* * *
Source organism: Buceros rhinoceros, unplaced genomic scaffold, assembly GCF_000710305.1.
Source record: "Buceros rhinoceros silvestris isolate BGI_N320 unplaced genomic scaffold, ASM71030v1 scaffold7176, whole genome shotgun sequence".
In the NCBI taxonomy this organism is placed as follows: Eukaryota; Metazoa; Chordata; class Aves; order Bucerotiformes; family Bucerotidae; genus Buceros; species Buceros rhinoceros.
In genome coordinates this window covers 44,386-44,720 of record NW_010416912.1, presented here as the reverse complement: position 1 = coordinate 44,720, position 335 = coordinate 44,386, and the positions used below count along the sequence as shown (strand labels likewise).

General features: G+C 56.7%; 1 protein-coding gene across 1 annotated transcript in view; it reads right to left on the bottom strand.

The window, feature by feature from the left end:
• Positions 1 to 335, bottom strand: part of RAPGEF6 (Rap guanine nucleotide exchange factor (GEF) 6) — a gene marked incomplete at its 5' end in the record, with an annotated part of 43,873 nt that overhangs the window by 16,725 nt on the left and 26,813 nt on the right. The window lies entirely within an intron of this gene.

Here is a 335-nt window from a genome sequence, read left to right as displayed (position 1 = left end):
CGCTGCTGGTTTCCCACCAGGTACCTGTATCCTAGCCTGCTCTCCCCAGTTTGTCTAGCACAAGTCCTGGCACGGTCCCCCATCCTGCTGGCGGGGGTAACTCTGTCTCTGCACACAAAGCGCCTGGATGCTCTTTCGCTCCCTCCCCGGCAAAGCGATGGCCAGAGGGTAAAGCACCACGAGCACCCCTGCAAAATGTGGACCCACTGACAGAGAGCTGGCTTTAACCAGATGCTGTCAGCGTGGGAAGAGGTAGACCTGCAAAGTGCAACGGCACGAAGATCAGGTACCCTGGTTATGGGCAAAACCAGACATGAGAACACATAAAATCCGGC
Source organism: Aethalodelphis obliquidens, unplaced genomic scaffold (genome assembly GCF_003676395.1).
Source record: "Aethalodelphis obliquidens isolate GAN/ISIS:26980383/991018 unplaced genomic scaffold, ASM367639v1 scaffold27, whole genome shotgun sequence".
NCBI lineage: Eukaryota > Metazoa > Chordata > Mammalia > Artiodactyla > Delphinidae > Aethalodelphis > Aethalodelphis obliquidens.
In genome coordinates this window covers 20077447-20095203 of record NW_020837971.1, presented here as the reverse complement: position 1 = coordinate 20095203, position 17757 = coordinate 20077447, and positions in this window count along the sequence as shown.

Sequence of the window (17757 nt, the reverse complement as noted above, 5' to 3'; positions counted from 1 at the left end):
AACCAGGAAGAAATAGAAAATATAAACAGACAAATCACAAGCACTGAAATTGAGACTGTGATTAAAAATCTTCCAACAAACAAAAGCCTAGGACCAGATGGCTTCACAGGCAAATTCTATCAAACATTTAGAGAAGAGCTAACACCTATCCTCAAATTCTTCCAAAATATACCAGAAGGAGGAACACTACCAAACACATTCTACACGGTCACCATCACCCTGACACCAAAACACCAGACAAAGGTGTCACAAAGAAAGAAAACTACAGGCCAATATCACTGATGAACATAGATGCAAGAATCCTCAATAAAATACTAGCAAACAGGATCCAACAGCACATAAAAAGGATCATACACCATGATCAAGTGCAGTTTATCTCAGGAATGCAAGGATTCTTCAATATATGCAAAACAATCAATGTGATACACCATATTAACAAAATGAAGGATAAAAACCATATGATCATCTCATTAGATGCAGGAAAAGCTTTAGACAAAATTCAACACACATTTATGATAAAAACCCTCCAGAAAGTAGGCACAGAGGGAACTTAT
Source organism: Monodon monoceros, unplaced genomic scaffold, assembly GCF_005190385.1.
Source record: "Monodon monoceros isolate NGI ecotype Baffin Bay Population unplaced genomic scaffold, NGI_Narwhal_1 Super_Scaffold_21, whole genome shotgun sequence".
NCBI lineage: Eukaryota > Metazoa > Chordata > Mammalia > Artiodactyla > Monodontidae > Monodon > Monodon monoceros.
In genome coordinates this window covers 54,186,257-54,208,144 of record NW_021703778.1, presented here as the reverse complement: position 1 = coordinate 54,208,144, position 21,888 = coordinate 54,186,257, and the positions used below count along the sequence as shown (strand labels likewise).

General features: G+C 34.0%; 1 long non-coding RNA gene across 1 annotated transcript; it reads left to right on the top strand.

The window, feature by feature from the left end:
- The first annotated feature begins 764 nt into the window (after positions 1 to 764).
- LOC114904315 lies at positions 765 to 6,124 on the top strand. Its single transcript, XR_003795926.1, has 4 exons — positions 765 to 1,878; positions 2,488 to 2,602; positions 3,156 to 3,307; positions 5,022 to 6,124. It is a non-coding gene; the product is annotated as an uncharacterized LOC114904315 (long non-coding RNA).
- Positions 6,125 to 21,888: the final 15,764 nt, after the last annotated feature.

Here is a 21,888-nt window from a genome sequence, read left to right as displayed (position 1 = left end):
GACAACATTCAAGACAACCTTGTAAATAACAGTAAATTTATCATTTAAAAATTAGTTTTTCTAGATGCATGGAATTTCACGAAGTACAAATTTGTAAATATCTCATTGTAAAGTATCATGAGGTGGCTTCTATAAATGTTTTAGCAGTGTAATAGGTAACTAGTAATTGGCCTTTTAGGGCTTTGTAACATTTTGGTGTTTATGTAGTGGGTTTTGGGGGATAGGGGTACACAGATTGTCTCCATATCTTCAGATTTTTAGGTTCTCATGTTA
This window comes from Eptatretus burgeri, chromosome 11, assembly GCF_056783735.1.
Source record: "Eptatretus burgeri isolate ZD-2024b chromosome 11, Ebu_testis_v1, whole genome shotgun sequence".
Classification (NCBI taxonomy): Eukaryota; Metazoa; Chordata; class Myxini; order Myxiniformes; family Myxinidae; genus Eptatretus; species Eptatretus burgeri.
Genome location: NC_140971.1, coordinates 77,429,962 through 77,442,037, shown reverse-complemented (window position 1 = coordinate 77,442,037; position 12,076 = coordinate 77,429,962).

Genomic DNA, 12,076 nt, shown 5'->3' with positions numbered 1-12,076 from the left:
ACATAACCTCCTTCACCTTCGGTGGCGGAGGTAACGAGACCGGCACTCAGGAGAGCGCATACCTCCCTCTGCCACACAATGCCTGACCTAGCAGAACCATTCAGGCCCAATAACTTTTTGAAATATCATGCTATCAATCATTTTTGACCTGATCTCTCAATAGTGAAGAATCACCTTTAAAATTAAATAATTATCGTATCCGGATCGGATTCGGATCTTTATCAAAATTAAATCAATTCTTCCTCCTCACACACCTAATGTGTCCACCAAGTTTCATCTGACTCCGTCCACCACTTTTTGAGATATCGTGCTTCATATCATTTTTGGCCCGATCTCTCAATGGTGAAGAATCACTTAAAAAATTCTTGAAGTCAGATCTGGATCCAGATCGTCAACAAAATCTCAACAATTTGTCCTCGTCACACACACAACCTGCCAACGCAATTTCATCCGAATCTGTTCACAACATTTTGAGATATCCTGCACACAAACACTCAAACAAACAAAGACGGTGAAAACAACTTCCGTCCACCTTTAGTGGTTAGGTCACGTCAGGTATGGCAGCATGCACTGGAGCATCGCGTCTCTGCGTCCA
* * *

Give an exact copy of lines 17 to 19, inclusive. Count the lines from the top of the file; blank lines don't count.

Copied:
Source record: "Monodon monoceros isolate NGI ecotype Baffin Bay Population unplaced genomic scaffold, NGI_Narwhal_1 Super_Scaffold_21, whole genome shotgun sequence".
NCBI lineage: Eukaryota > Metazoa > Chordata > Mammalia > Artiodactyla > Monodontidae > Monodon > Monodon monoceros.
In genome coordinates this window covers 54,186,257-54,208,144 of record NW_021703778.1, presented here as the reverse complement: position 1 = coordinate 54,208,144, position 21,888 = coordinate 54,186,257, and the positions used below count along the sequence as shown (strand labels likewise).